A three-parent birth certificate? It's becoming more common
Posted April 27, 2016
Changes to family structure increasingly prompt changes to family paperwork, including in some communities where a birth certificate lists three parents instead of the customary two.
Thursday, New Jersey attorney Tabltha Y. Clark issued a press release announcing she's going to take on New Jersey's attorney general, who is asking a court there to vacate an order that gives three adults equal legal parental rights. She's also seeking on behalf of her clients a birth certificate that includes the names of all three parents.
That's not common, but neither is it without precedent. Internationally, families are choosing their own structure and increasingly they ask for the paperwork to back it up. For instance, Argentina in May became the first Latin American country "to recognize same-sex partners and a biological parent on a child's birth certificate," according to The Advocate.
In 2013, ABC News reported that a Miami judge had allowed a same-sex female couple and the male friend who provided the sperm so one of them women could become pregnant to all be listed on the child's birth certificate, for a total of three parents. When he became concerned they were leaving him out, he sought legal protection of his parental rights; the three were able to work things out.
ABC reported that "according to Florida law, sperm donors do not have any parental rights. However, (a spokesman) stressed that this case was not affected by this law and does not affect the current Florida law, because there is an agreement between the two parties."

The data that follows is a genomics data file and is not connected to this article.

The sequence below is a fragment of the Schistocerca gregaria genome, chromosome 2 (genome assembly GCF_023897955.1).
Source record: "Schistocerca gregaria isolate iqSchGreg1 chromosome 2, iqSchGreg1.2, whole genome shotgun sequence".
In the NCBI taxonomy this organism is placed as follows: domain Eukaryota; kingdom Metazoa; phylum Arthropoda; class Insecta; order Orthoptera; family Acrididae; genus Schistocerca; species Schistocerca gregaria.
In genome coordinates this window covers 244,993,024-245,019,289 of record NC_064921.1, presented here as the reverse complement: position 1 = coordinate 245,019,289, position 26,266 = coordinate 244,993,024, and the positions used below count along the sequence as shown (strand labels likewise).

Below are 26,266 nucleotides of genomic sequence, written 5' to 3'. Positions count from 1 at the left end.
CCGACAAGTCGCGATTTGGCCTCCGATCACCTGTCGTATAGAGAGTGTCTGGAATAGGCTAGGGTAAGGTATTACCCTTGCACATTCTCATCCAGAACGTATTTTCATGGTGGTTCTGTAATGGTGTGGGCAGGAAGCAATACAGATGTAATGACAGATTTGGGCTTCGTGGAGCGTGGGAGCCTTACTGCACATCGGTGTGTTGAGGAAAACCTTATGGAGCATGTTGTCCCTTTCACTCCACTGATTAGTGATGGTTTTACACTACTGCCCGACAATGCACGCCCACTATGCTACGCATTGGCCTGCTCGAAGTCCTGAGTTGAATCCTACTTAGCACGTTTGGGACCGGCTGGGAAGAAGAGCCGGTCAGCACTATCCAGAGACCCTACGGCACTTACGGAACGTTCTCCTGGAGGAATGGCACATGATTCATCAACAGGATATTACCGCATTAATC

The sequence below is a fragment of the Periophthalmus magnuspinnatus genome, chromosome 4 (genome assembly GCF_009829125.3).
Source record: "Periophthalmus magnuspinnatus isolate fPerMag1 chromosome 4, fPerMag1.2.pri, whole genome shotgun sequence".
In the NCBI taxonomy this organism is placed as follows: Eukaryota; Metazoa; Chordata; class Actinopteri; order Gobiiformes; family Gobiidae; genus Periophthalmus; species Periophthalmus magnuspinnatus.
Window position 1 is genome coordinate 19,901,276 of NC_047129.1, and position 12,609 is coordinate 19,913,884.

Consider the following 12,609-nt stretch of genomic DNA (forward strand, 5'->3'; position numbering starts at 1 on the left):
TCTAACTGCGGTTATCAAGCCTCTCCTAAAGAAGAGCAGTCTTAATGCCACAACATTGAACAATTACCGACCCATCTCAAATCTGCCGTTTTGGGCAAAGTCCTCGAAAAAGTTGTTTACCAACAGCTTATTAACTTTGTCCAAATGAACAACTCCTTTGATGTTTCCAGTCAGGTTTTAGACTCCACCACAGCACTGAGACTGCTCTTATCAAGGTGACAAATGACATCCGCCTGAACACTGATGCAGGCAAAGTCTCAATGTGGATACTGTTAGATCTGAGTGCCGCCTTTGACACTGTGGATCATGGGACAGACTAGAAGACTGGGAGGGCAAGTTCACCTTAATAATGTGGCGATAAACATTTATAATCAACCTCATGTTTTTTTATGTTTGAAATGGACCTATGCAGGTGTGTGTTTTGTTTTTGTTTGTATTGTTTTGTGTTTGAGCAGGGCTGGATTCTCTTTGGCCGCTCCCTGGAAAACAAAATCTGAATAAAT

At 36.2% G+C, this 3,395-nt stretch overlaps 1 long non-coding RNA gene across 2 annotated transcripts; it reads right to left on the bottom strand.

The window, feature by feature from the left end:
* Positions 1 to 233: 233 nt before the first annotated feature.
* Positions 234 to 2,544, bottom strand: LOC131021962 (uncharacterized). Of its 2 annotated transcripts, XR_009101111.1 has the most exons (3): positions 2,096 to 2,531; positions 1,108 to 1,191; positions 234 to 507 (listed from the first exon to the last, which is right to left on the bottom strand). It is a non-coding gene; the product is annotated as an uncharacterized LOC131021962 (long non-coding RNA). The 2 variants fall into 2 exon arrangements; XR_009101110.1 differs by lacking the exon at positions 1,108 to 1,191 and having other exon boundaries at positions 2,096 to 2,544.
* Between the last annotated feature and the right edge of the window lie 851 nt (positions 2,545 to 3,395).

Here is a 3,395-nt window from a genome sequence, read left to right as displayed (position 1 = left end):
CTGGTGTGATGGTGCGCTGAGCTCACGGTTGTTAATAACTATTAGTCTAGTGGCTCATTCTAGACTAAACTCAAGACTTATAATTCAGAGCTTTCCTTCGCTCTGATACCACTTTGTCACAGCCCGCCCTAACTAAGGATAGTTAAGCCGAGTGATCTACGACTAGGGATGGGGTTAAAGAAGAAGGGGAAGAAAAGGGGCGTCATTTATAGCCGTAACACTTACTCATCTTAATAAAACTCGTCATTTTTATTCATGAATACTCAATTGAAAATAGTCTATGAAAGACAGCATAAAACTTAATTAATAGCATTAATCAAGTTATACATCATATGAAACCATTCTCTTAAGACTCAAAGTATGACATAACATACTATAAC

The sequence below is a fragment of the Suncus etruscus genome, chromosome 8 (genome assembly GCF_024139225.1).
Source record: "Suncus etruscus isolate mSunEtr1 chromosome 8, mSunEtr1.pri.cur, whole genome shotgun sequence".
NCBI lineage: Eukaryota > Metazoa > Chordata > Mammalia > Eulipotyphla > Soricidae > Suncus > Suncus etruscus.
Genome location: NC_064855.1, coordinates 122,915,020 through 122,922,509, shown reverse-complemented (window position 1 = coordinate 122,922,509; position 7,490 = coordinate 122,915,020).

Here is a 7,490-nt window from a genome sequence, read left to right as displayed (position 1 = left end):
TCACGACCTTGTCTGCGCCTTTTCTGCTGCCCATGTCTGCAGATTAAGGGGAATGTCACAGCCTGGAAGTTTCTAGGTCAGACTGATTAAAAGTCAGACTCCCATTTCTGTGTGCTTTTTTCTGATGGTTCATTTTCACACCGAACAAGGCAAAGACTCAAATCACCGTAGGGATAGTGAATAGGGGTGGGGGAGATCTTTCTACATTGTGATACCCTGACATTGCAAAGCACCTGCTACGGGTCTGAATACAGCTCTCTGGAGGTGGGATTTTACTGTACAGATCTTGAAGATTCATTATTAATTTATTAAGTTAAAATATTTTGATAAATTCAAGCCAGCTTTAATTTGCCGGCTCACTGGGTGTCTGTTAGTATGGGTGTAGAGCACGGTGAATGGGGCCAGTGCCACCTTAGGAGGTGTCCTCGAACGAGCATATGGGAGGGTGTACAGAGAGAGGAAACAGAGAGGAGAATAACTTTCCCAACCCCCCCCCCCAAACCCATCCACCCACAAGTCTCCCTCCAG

Often, the cases involve a same-sex couple and an opposite-sex friend who agrees to help facilitate a pregnancy by providing either sperm or egg.
Two years ago, a lesbian couple and their male friend became British Columbia's first three-parent group to take advantage of a new law that allows that on birth certificates, according to Huffington Post.
Before the baby "was conceived, the three drafted a contract outlining how they wanted their family to work. The British Columbian law, called the Family Law Act, said the contracts have to be in place before the child is conceived. The parents agreed the two women would be financially responsible for the baby and would have custody, but the male "would be a legal guardian with rights to access," the article said.
The case Clark is litigating is a little different, according to the release. "The case, E.Q. v. E.C. & D.L., began in 2012 as a civil union dissolution action in Warren County when E.Q. sought to divorce her wife E.C. One child was born of the marriage to E.C. and was thought to have been conceived by artificial insemination. E.Q., the non-biological mother, later formally adopted the child. Biological father D.L. plead into the pending divorce as a third party plaintiff and proved that the child was conceived in an extra-marital affair with E.C. In March 2013, the parties entered into a consent order whereby they would each be the child's legal parent with equal rights and be afforded reasonable parenting time."
"We wanted to decide for ourselves what our family looks like and how it is defined," said E.Q. in a written statement. "Ours is a story like many others across the nation whose family does not fit in the state's predetermined boxes."
She suggested the decision will impact many LGBT families.
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